Alumni Dining Commons offers students different meal options

Kengkue Her | Banner | Ivo Ferreira Goncalves, freshmen mechanical engineer major, gets his box of pizza from the Pi-2-Go section at the Alumni Dining Commons’ new obscure eats feature on Sunday nights.

New experiences, favors and exotic food options are not always what one might expect when going to California Baptist University’s Alumni Dining Commons. However, with the new Obscure Eats pop-up restaurant series, students now have that option.

Obscure Eats is now a weekly occurrence at CBU, taking place every Sunday night from 5—8 p.m. This is the latest opportunity for students to branch out in their dining options within the convenience of on-campus dining.

Immediately upon entering on a Sunday, it is obvious the ADC is not the same environment it is during the rest of the week. Not only is no meal swipe required at the door, but a majority of the cafeteria dining area is closed off and covered with dark curtains.

All meal options, which include an entree, dessert and drink, can be paid for with meal swipes, dining dollars, cash or credit.

All food included is prepared in a way that it can be taken to-go, but there is still the option for students to sit and enjoy their meal in the cafeteria.

Overall, students seem to be receptive and enthusiastic about this new program.

Kayla Josephson, senior psychology major, noted the importance of providing students with multiple food options on campus.

“It provides more variety; it can get tiring going to the same places,” Josephson said.

Kipp Dougherty, director of Food Services, emphasized how this was a motivating factor when deciding to bring the experience of pop-up restaurants to campus.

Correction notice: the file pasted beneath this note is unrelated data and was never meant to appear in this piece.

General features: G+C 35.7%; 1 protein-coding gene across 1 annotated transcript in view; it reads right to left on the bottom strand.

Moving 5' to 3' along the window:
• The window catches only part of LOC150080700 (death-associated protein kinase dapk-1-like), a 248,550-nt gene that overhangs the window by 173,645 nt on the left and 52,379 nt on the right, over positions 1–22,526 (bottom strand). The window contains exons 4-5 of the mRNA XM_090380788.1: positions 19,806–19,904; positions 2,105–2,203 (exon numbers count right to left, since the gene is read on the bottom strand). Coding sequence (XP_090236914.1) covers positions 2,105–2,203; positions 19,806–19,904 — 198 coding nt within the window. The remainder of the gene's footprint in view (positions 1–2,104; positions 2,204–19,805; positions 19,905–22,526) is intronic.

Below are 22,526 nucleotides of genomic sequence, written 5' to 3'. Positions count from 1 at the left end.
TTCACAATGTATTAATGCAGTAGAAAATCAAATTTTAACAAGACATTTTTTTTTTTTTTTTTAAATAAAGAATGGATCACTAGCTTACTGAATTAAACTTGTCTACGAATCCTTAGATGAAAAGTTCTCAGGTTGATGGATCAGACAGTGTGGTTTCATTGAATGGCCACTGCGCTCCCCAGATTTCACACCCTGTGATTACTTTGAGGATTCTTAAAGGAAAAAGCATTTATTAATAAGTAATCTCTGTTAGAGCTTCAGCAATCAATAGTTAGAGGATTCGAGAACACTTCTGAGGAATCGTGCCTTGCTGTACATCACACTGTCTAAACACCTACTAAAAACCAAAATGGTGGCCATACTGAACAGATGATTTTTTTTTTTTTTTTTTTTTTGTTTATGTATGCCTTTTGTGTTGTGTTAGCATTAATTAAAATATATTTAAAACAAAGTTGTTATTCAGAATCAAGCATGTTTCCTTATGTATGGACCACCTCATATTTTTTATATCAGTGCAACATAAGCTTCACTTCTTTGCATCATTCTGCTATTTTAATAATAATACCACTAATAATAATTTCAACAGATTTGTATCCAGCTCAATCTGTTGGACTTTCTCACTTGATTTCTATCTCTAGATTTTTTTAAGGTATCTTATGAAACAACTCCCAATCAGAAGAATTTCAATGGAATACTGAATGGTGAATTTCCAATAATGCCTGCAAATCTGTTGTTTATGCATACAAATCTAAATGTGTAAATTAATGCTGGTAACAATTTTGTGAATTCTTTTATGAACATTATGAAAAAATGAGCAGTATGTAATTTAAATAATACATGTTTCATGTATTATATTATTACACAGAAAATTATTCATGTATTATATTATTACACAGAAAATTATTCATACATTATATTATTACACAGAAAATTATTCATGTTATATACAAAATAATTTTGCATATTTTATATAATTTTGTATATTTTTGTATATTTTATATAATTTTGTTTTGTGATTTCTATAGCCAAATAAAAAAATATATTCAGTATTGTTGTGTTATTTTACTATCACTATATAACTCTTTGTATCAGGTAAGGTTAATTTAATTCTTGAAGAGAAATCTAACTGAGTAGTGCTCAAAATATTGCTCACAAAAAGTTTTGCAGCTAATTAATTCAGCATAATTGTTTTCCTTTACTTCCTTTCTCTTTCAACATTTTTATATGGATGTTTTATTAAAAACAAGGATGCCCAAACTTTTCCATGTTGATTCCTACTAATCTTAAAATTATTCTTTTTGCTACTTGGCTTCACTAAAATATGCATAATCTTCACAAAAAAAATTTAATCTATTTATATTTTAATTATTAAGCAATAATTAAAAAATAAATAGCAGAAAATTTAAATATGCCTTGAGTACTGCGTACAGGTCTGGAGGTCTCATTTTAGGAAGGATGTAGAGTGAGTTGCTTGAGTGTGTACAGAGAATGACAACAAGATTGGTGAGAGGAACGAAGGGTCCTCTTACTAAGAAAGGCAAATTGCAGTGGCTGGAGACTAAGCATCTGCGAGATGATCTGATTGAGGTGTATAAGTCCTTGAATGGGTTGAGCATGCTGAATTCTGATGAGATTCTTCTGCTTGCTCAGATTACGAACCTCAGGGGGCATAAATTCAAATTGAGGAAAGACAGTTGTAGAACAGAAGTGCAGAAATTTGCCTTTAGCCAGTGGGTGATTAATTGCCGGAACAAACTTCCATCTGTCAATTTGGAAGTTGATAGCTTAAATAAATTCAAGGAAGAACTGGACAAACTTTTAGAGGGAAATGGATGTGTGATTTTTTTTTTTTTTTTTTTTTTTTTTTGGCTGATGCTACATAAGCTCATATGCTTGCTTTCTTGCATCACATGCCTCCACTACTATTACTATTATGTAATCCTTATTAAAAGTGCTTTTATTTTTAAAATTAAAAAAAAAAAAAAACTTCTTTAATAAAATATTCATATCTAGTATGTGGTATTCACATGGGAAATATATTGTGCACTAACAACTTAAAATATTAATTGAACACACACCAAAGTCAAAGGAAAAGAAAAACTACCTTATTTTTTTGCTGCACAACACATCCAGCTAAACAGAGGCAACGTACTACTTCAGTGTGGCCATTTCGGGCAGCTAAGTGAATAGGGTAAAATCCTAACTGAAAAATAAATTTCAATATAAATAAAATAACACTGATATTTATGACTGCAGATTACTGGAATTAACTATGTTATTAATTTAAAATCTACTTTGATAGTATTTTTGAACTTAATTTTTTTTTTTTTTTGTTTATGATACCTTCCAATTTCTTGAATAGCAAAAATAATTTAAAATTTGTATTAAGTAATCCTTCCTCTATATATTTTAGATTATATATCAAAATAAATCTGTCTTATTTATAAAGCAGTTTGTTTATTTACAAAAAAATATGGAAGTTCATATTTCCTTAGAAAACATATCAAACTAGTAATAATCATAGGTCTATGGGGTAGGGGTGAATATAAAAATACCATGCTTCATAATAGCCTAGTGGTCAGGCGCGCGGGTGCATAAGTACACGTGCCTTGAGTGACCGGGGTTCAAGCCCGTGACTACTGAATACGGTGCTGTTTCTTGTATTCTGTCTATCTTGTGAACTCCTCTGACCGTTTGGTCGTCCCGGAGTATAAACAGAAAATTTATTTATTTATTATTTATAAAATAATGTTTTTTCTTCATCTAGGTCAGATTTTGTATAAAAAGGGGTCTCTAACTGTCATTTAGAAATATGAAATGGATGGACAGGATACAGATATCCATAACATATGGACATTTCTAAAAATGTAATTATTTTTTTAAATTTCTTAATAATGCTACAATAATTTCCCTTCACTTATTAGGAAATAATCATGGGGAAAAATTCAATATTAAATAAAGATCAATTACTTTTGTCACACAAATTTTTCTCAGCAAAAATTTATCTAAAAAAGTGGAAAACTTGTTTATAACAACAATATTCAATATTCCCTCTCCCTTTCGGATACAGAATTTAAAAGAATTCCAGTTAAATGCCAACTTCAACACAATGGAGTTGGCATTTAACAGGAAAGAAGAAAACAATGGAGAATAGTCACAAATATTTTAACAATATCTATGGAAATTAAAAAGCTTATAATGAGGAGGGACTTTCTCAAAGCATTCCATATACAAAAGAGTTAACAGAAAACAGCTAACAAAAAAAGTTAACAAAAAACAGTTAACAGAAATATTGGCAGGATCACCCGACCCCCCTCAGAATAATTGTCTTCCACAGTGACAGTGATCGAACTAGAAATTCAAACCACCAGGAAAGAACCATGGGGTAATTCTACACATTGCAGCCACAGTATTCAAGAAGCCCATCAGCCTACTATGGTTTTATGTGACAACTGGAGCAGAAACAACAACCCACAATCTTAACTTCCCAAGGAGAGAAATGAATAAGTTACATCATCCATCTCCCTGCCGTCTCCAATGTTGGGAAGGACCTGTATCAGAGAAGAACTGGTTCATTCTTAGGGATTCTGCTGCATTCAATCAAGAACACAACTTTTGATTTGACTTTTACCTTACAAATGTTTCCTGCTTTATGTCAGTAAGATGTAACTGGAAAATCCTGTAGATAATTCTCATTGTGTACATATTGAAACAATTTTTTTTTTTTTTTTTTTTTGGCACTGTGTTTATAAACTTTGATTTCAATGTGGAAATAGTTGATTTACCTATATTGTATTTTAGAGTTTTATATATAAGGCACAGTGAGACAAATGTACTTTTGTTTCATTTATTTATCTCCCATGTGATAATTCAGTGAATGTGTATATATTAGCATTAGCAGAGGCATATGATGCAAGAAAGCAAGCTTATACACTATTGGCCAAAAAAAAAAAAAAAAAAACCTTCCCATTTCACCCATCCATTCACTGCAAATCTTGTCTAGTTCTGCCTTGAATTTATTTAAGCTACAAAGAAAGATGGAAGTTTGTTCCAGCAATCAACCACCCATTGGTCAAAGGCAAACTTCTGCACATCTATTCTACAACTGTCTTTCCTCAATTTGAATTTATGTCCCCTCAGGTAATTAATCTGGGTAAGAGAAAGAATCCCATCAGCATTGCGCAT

“The overall idea was to create some additional fun, non-traditional experiences for students,” Dougherty said.

Pop-up restaurants provide limited-time offers for a variety of food options and are popular around the world in many diverse locations and settings.

The motivating factors behind choosing Sunday nights, Dougherty said, originated from observing students’ dining habits.

“Students spend more time at Sunday dinner compared to other nights of the week,” Dougherty said. “Students have expressed their desire to see different options offered.”

At the Alumni Dining Commons during Obscure Eats, normal food options close down and a variety of different choices take their place. These include poke bowls, ramen, wings and more.

Another new addition is the “PI–2– GO” option on Tapingo. Students can use a meal swipe or dining dollars to pay for the pizza and then pick it up at the ADC during the Obscure Eats hours on Sunday nights.

Jaqueline Nunez, senior sociology major, said she appreciated the convenience of this unique style of dining.

“The thing that stood out to me the most was how similar it looked to Briscos, Wandas and Foodology because you could eat there or get take-out,” Nunez said.

Nunez also emphasized how difficult it can be for students with dietary restrictions to find food options on campus, but she was still able to find something at Obscure Eats that was vegan-and vegetarian-friendly.

“I got a poke bowl with tofu and it was really good,” Nunez said. “It would be good to have more options for vegetarians or vegans.”

Not only does this style of dining give students the opportunity to experience new and unusual on-campus food selections, but is also a helpful testing tool for staff and management.

It provides a chance for new foods to be tested to determine their success and popularity among CBU’s student population.

Some options that are now only available once a week could potentially become a regular part of CBU cuisine if it gains enough popularity.


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